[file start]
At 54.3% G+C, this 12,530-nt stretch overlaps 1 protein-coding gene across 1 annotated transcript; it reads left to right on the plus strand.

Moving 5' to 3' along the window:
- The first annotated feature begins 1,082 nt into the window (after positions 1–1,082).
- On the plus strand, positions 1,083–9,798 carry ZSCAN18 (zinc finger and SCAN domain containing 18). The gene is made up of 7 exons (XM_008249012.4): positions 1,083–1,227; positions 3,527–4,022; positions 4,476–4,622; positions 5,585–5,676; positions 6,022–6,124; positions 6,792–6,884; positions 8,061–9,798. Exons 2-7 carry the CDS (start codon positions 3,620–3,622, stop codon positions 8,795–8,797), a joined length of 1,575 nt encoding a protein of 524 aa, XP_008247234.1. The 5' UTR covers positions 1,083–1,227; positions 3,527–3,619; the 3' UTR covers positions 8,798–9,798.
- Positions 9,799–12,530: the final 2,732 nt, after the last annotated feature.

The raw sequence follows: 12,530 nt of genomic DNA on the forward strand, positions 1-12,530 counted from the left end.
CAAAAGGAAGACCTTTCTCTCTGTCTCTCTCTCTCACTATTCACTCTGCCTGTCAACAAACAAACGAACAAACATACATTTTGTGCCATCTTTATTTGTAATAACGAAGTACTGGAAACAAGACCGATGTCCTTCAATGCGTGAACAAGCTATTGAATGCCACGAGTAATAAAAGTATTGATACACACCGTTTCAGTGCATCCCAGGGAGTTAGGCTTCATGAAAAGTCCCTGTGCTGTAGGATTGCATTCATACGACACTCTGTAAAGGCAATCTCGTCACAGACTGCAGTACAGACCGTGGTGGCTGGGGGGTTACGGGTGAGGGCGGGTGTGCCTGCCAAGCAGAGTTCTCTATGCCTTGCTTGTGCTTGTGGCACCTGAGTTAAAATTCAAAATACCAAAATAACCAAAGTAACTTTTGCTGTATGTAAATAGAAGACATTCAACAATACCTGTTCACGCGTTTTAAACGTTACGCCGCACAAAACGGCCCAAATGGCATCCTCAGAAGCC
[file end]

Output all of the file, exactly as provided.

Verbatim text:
At 54.3% G+C, this 12,530-nt stretch overlaps 1 protein-coding gene across 1 annotated transcript; it reads left to right on the plus strand.

Moving 5' to 3' along the window:
- The first annotated feature begins 1,082 nt into the window (after positions 1–1,082).
- On the plus strand, positions 1,083–9,798 carry ZSCAN18 (zinc finger and SCAN domain containing 18). The gene is made up of 7 exons (XM_008249012.4): positions 1,083–1,227; positions 3,527–4,022; positions 4,476–4,622; positions 5,585–5,676; positions 6,022–6,124; positions 6,792–6,884; positions 8,061–9,798. Exons 2-7 carry the CDS (start codon positions 3,620–3,622, stop codon positions 8,795–8,797), a joined length of 1,575 nt encoding a protein of 524 aa, XP_008247234.1. The 5' UTR covers positions 1,083–1,227; positions 3,527–3,619; the 3' UTR covers positions 8,798–9,798.
- Positions 9,799–12,530: the final 2,732 nt, after the last annotated feature.

The raw sequence follows: 12,530 nt of genomic DNA on the forward strand, positions 1-12,530 counted from the left end.
CAAAAGGAAGACCTTTCTCTCTGTCTCTCTCTCTCACTATTCACTCTGCCTGTCAACAAACAAACGAACAAACATACATTTTGTGCCATCTTTATTTGTAATAACGAAGTACTGGAAACAAGACCGATGTCCTTCAATGCGTGAACAAGCTATTGAATGCCACGAGTAATAAAAGTATTGATACACACCGTTTCAGTGCATCCCAGGGAGTTAGGCTTCATGAAAAGTCCCTGTGCTGTAGGATTGCATTCATACGACACTCTGTAAAGGCAATCTCGTCACAGACTGCAGTACAGACCGTGGTGGCTGGGGGGTTACGGGTGAGGGCGGGTGTGCCTGCCAAGCAGAGTTCTCTATGCCTTGCTTGTGCTTGTGGCACCTGAGTTAAAATTCAAAATACCAAAATAACCAAAGTAACTTTTGCTGTATGTAAATAGAAGACATTCAACAATACCTGTTCACGCGTTTTAAACGTTACGCCGCACAAAACGGCCCAAATGGCATCCTCAGAAGCC